How the Kazakhstan collapse impacted the recent Bitcoin price crash
The situation in Kazakhstan is terrible for its people and we hope everyone there is staying safe.
On a financial level we think what we saw with the Bitcoin price dipping ~7% overnight is a simple supply and demand story. It’s likely we saw Kazakhstani cryptocurrency miners looking to flee the country and liquidating Bitcoin they had already mined, in order to finance that move. With a greater supply of Bitcoin hitting the market, the price fell.
Kassym-Jomart Tokayev, the president of Kazakhstan, upended Bitcoin miners’ businesses on Wednesday 5 January when he ordered the country’s largest telecom provider Kazakhtelecom to pull the plug on the nation’s internet.
The largest global Bitcoin mining pools such as AntPool and F2Pool showed an almost immediate dip.
Normally we know that quite a lot of Bitcoin supply is stored up in HODLers’ wallets and in very popular exchange traded products like our Bitcoin ETP (BTCE), and therefore isn’t available to the general market. As Brian Brooks, former acting head of the US federal banking regulator, told the House Financial Services Committee last month, something like 80% of Bitcoin holders have never sold any at all. So when there’s a sudden increase in supply it naturally depresses the price.
There is also a lot of speculative leverage in the riskier portions of the crypto daytrading market.
With supply hitting the market and the price falling suddenly, we saw a cascade of highly leveraged long positions being liquidated — and the subsequent margin calls — and more liquidations. ETPs like ours aren’t leveraged to the hilt, or leveraged at all, they are physically-backed 1:1 and so just track the price of Bitcoin and other cryptoassets very accurately, so they aren’t subject to these same kinds of risks.
More than 225,000 traders had nearly $1bn of leveraged long positions liquidated in the following 24 hours, according to Coinglass.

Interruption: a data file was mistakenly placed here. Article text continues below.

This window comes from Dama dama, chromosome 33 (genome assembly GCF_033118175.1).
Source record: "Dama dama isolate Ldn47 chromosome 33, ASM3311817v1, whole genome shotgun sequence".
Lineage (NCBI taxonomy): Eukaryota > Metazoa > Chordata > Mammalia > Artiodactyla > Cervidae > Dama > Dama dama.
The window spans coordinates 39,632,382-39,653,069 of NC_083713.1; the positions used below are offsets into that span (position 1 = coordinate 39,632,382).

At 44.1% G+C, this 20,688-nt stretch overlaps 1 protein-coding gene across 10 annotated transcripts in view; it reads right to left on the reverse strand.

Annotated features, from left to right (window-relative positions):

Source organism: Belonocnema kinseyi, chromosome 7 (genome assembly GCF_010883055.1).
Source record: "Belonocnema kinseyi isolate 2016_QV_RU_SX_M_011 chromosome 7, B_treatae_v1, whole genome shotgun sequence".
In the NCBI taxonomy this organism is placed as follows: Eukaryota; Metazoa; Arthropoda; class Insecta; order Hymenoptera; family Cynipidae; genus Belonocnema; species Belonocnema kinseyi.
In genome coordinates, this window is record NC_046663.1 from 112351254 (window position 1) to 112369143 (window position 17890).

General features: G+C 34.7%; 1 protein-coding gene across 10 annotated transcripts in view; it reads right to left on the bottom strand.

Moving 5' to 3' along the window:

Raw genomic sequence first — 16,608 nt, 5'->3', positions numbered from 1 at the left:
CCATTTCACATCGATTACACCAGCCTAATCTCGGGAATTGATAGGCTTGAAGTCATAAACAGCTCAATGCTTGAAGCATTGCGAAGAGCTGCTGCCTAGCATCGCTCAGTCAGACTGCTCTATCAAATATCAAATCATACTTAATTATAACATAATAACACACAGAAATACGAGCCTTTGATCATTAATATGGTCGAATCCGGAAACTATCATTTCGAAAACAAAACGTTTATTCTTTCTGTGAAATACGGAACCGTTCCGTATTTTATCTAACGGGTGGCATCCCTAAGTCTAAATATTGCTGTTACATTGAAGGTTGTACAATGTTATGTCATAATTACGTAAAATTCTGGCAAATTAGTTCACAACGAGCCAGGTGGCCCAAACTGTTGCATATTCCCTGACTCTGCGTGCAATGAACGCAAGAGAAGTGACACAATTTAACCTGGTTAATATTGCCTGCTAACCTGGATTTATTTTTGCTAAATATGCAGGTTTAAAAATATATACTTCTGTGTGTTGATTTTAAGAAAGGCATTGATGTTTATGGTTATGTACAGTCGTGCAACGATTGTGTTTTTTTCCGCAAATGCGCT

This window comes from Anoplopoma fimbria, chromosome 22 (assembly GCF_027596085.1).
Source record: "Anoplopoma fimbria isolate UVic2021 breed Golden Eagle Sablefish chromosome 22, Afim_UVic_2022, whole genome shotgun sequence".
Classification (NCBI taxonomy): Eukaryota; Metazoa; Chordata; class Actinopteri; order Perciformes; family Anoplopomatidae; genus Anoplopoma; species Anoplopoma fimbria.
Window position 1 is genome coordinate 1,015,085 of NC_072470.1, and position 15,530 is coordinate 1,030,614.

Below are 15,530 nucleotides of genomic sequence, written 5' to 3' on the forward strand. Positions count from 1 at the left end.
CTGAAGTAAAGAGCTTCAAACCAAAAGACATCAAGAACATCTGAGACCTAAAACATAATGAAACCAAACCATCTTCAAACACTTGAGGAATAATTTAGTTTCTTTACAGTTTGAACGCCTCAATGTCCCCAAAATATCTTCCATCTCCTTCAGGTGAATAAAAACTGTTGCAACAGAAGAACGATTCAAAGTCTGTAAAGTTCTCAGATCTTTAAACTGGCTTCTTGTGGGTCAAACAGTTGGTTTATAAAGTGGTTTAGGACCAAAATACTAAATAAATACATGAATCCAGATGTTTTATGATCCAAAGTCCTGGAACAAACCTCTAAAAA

How do we know Kazakhstani miners dumped BTC supply onto the market? Well, it happened before, in China.
With the Kazakhstan government turning off the internet, it was widely reported that cryptominers along with everyone else were unable to get online.
As of last week, Kazakhstan accounted for around a fifth (18.1%) of the Bitcoin hashrate, that’s the amount of computing power globally that is dedicated to mining Bitcoin, verifying transactions and creating new bitcoins. These are figures from the pre-eminent researchers in the space, the Cambridge Centre for Alternative Finance.
We’re starting to see this situation represented in the Bitcoin hashrate, which has fallen 26% from its all time high of 228 EH/s to 168 EH/s in the last few days.
The same thing happened in China in May 2021, when the government started to turn off the power to crypto miners in large centres like Inner Mongolia.
At the time, the region, known for its cheap power, accounted for around 8% of global hashrate. In March 2021 the region’s provincial government cracked down on Bitcoin mining, giving businesses a two-month window to get out. The Chinese government then banned Bitcoin transactions altogether, and by July the Bitcoin hashrate had dropped 60%.
A glut of Bitcoin hit the market, a lot of it likely coming from Chinese miners looking to liquidate their holdings, and the price of 1 BTC cratered from $58,800 on 8 May to $29,700 by mid-July.
Hashrate had recovered to fresh all time highs as recently as 1 January 2022.
Bitcoin miners forced out of China had originally chosen Kazakhstan for its cheap energy prices: around $0.05Kw/h compared to jurisdictions like the US which charge in the region of $0.12Kw/h. Hong Kong-based BIT Mining sent thousands of ASIC mining machines to the state in June last year, alongside Beijing’s Canaan.
With miners operating in Kazakhstan controlling such a large proportion of the Bitcoin hashrate they now face the same kinds of decisions as those businesses in Inner Mongolia, although circumstances demand a less orderly exit and much accelerated time-frame.
Again, this story is one of simple supply and demand.
The price action this time round may be much different: yes, there is a glut of bitcoin on the market but we are seeing some seller exhaustion in the $42k region and there is likely to be a relief rally that we are watching out for. If I’m an institutional investor, I’m finding it hard to see a 2x or 3x from Bitcoin from $69k when it’s already up 5x from January to November 2021. That calculation is a lot easier now at $42k.
We’re looking to US crypto miners like Riot Blockchain to win in the short term from picking up the slack in Bitcoin hashrate from Kazakhstan-based mining operators (like Canaan) going offline, and the time necessary in moving their operations overseas. And easy-access ETFs, like our Digital Assets and Blockchain Equity ETF (KOIN) that hold a good cross section of US crypto miners will likely be the immediate beneficiaries.
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